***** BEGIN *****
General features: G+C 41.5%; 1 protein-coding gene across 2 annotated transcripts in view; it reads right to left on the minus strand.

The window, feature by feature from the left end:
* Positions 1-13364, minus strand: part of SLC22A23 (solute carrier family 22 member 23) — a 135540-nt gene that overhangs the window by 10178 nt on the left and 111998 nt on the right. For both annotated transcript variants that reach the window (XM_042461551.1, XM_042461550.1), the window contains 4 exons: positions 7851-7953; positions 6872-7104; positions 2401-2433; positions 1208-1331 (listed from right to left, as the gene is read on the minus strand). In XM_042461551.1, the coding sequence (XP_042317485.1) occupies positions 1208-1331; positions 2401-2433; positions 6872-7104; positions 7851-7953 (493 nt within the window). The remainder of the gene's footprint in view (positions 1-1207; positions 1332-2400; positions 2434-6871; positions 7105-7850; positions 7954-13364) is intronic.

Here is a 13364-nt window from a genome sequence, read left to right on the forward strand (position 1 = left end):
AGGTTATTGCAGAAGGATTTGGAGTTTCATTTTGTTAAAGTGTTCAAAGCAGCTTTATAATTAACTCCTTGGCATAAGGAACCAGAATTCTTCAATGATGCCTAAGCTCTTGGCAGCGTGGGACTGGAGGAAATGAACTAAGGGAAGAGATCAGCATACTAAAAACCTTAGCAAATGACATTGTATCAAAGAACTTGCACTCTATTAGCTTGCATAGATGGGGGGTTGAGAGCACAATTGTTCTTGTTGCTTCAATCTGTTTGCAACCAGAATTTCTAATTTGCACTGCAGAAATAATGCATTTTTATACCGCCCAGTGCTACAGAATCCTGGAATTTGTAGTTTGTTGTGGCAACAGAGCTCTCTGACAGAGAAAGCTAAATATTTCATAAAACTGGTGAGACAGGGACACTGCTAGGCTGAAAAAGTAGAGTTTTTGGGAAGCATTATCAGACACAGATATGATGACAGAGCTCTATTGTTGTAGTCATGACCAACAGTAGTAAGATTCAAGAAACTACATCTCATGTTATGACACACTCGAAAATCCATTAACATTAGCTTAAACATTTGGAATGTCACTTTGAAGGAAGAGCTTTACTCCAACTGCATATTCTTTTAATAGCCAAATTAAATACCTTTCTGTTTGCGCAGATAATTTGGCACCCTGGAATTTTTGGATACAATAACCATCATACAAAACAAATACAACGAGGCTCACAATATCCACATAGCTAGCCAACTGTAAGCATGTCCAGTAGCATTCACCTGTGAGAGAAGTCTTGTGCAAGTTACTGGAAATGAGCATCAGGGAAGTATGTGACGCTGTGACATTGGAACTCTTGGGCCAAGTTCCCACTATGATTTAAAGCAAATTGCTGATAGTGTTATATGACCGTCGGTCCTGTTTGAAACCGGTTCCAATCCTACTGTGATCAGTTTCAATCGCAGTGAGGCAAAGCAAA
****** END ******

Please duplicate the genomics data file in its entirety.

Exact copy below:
General features: G+C 41.5%; 1 protein-coding gene across 2 annotated transcripts in view; it reads right to left on the minus strand.

The window, feature by feature from the left end:
* Positions 1-13364, minus strand: part of SLC22A23 (solute carrier family 22 member 23) — a 135540-nt gene that overhangs the window by 10178 nt on the left and 111998 nt on the right. For both annotated transcript variants that reach the window (XM_042461551.1, XM_042461550.1), the window contains 4 exons: positions 7851-7953; positions 6872-7104; positions 2401-2433; positions 1208-1331 (listed from right to left, as the gene is read on the minus strand). In XM_042461551.1, the coding sequence (XP_042317485.1) occupies positions 1208-1331; positions 2401-2433; positions 6872-7104; positions 7851-7953 (493 nt within the window). The remainder of the gene's footprint in view (positions 1-1207; positions 1332-2400; positions 2434-6871; positions 7105-7850; positions 7954-13364) is intronic.

Here is a 13364-nt window from a genome sequence, read left to right on the forward strand (position 1 = left end):
AGGTTATTGCAGAAGGATTTGGAGTTTCATTTTGTTAAAGTGTTCAAAGCAGCTTTATAATTAACTCCTTGGCATAAGGAACCAGAATTCTTCAATGATGCCTAAGCTCTTGGCAGCGTGGGACTGGAGGAAATGAACTAAGGGAAGAGATCAGCATACTAAAAACCTTAGCAAATGACATTGTATCAAAGAACTTGCACTCTATTAGCTTGCATAGATGGGGGGTTGAGAGCACAATTGTTCTTGTTGCTTCAATCTGTTTGCAACCAGAATTTCTAATTTGCACTGCAGAAATAATGCATTTTTATACCGCCCAGTGCTACAGAATCCTGGAATTTGTAGTTTGTTGTGGCAACAGAGCTCTCTGACAGAGAAAGCTAAATATTTCATAAAACTGGTGAGACAGGGACACTGCTAGGCTGAAAAAGTAGAGTTTTTGGGAAGCATTATCAGACACAGATATGATGACAGAGCTCTATTGTTGTAGTCATGACCAACAGTAGTAAGATTCAAGAAACTACATCTCATGTTATGACACACTCGAAAATCCATTAACATTAGCTTAAACATTTGGAATGTCACTTTGAAGGAAGAGCTTTACTCCAACTGCATATTCTTTTAATAGCCAAATTAAATACCTTTCTGTTTGCGCAGATAATTTGGCACCCTGGAATTTTTGGATACAATAACCATCATACAAAACAAATACAACGAGGCTCACAATATCCACATAGCTAGCCAACTGTAAGCATGTCCAGTAGCATTCACCTGTGAGAGAAGTCTTGTGCAAGTTACTGGAAATGAGCATCAGGGAAGTATGTGACGCTGTGACATTGGAACTCTTGGGCCAAGTTCCCACTATGATTTAAAGCAAATTGCTGATAGTGTTATATGACCGTCGGTCCTGTTTGAAACCGGTTCCAATCCTACTGTGATCAGTTTCAATCGCAGTGAGGCAAAGCAAA